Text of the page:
“Could you put the forks pointing down when you load the dishwasher?”
My mother gave this seemingly innocent request to my father one evening.
My father gave an unconvincing “Yes honey” in return.
My mother paused, apprehensive, but didn’t say anything. Neither did he. The conversation was over.
But it wasn’t over. It was just the beginning–the beginning of the end.
The next week, my mother agreed with gritted teeth with my father on how much to tip at the restaurant.
The week after, neither of them held back. They weren’t afraid to let the other know that they didn’t agree. Innocent requests turned into criticisms.
Every week after that it was something new. How my father didn’t fold my mother’s shirts correctly. How my mother wouldn’t stop backseat driving. How my father was late coming home that one night she wanted to go out. How my mother rolled her eyes whenever my father cracked a joke.
Months dragged by of my parents making something out of nothing.
Now it wasn’t an issue of leaving the toilet seat up or having one too many glasses of wine. My father said things like “controlling” and “manipulative.” My mother said things like “lazy” and “impulsive.”
I woke up early one morning before school to find my father sleeping on the couch. I stand there for a minute, taking it in. I leave before he wakes up so he doesn’t know that I know.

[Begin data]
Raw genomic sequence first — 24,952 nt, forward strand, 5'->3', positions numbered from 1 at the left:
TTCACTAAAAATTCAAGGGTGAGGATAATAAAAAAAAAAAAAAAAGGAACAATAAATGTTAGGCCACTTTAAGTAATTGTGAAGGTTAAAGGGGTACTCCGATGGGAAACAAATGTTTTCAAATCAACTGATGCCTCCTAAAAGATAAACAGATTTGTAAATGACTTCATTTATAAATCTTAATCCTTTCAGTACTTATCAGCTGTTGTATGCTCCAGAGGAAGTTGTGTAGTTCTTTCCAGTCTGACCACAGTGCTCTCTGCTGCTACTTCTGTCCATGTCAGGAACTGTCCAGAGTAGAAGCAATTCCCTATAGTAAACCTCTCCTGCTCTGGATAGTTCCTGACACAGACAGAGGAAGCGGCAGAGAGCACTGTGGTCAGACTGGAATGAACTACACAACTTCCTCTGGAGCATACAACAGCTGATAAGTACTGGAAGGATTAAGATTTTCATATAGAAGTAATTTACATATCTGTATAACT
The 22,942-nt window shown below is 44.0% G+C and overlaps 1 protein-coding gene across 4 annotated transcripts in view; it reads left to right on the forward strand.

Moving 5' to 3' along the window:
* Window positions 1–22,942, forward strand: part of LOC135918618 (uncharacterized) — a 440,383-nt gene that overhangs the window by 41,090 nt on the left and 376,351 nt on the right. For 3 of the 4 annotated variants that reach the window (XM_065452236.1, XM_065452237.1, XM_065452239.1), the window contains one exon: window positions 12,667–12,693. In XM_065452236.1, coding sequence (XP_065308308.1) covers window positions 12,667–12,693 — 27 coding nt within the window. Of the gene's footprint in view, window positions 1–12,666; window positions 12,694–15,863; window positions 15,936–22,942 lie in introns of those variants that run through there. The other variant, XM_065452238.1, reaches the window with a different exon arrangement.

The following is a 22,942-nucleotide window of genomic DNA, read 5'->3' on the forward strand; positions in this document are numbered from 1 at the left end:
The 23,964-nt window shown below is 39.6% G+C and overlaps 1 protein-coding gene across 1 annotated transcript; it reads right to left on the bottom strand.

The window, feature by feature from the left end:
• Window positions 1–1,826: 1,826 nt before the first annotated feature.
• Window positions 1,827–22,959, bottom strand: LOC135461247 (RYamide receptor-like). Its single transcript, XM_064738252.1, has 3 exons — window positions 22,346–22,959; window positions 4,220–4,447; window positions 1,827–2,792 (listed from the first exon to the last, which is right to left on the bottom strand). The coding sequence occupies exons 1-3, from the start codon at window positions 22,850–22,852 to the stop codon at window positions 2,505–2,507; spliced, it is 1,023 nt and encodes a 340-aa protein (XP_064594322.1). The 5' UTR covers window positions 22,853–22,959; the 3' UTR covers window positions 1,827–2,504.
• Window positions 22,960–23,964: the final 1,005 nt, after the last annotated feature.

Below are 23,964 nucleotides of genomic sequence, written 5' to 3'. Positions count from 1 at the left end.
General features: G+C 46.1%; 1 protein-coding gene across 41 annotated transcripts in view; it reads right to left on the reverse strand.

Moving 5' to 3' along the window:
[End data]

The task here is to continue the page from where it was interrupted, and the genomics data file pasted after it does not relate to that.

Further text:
My mother curses under her breath whenever she finds something she disapproves that my father does. She thinks I don’t hear her. But I do.
My father took his wedding ring off to do the dishes. All of the forks are pointed down. But he never put his ring back on.
“Let’s take road trip,” my mother said one morning. She usually isn’t one for spontaneity, but part of me saw this coming. I knew my mother wanted to take one last trip.
So we drove to the beach, blasting The Beatles and Simon and Garfunkel for all 247 miles. We told jokes and made up stories and laughed–really laughed–for the first time in a long time.
At the beach, my father and I ran toward the water and splashed each other and my mother and I collected shells and it was like the past year hadn’t happened.
I sat by the shore, letting the waves caress my toes before retreating back to the ocean. I listened to my parents talk in hushed tones behind me, thinking that I couldn’t hear them. They said things like “Let’s just enjoy today” and “Let’s try not to fight.”
I steal a glance at the two of them sitting side by side on a beach towel. It’s the closest they’ve been to each other in the past year. Their idle hands are pressed into the sand, almost touching. But not quite. They think I don’t know what’s going on. Part of me wished they were right. Part of me wished that I was blind to their deteriorating relationship.
That day the three of us existed in a bubble–an alternate universe in which everything was okay. It was a last hurrah, one final good memory of my parents together.
It was the end.
The end of the end.
The next day, everything was real again.
They sat me down with solemn faces and bad news one year in the making.
They said things like “Things will be different from now on” and “It’s for the best.”
“It’s for the best.”
The house was calm after that and for the first time I felt like this wasn’t the end.
It was the beginning.
The beginning of the beginning.